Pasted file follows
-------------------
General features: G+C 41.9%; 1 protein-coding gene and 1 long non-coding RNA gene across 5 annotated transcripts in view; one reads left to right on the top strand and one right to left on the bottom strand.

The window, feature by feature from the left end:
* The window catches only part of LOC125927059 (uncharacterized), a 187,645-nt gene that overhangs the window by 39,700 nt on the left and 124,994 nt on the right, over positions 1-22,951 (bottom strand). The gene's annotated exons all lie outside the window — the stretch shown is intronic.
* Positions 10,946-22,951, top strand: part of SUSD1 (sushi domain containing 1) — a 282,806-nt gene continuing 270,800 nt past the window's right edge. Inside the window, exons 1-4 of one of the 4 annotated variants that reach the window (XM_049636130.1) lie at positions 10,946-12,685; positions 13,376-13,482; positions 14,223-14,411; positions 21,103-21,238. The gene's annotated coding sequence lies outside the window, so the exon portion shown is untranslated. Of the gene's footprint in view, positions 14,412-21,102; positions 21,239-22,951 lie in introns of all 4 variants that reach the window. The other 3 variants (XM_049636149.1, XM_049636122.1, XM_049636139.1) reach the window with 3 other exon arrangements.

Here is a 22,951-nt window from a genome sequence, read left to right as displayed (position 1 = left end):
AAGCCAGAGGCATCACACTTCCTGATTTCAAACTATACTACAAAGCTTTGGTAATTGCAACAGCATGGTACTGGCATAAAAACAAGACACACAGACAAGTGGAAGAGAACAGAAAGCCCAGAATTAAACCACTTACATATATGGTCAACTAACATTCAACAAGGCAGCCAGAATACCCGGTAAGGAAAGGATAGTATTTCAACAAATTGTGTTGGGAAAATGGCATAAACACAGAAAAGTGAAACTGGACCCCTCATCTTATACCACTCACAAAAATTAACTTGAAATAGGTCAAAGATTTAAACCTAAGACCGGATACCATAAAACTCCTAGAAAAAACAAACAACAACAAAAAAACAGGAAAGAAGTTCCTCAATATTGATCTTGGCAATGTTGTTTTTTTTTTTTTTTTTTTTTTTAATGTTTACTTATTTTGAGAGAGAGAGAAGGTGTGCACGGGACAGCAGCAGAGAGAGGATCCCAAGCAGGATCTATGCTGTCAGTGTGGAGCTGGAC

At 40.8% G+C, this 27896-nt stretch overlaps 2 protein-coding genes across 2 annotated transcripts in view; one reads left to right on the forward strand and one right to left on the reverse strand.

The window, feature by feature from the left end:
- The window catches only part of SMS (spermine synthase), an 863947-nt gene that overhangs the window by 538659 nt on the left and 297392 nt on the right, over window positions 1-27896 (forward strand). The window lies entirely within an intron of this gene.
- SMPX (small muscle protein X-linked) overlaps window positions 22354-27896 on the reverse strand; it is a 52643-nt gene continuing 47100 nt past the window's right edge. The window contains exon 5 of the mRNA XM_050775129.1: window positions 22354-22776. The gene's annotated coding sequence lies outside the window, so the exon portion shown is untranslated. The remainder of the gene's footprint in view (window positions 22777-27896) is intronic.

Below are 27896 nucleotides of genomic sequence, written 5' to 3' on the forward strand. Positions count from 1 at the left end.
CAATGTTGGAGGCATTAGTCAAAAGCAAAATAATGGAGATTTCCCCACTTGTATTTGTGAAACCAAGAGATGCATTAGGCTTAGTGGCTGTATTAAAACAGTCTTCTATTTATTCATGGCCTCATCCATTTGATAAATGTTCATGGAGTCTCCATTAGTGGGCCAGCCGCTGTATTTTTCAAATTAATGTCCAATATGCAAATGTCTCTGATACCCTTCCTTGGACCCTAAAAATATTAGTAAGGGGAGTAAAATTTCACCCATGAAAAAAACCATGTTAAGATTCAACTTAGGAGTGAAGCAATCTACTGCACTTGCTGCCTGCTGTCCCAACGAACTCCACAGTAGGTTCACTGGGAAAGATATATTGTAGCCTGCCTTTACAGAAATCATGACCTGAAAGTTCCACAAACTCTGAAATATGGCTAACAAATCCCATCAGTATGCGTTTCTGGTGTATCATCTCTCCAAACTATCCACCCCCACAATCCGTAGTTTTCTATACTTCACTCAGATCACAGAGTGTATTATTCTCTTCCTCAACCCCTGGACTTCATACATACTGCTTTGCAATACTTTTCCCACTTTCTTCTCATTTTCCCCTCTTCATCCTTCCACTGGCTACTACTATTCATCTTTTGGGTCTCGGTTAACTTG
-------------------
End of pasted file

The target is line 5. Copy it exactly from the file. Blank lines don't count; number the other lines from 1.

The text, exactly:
Here is a 22,951-nt window from a genome sequence, read left to right as displayed (position 1 = left end):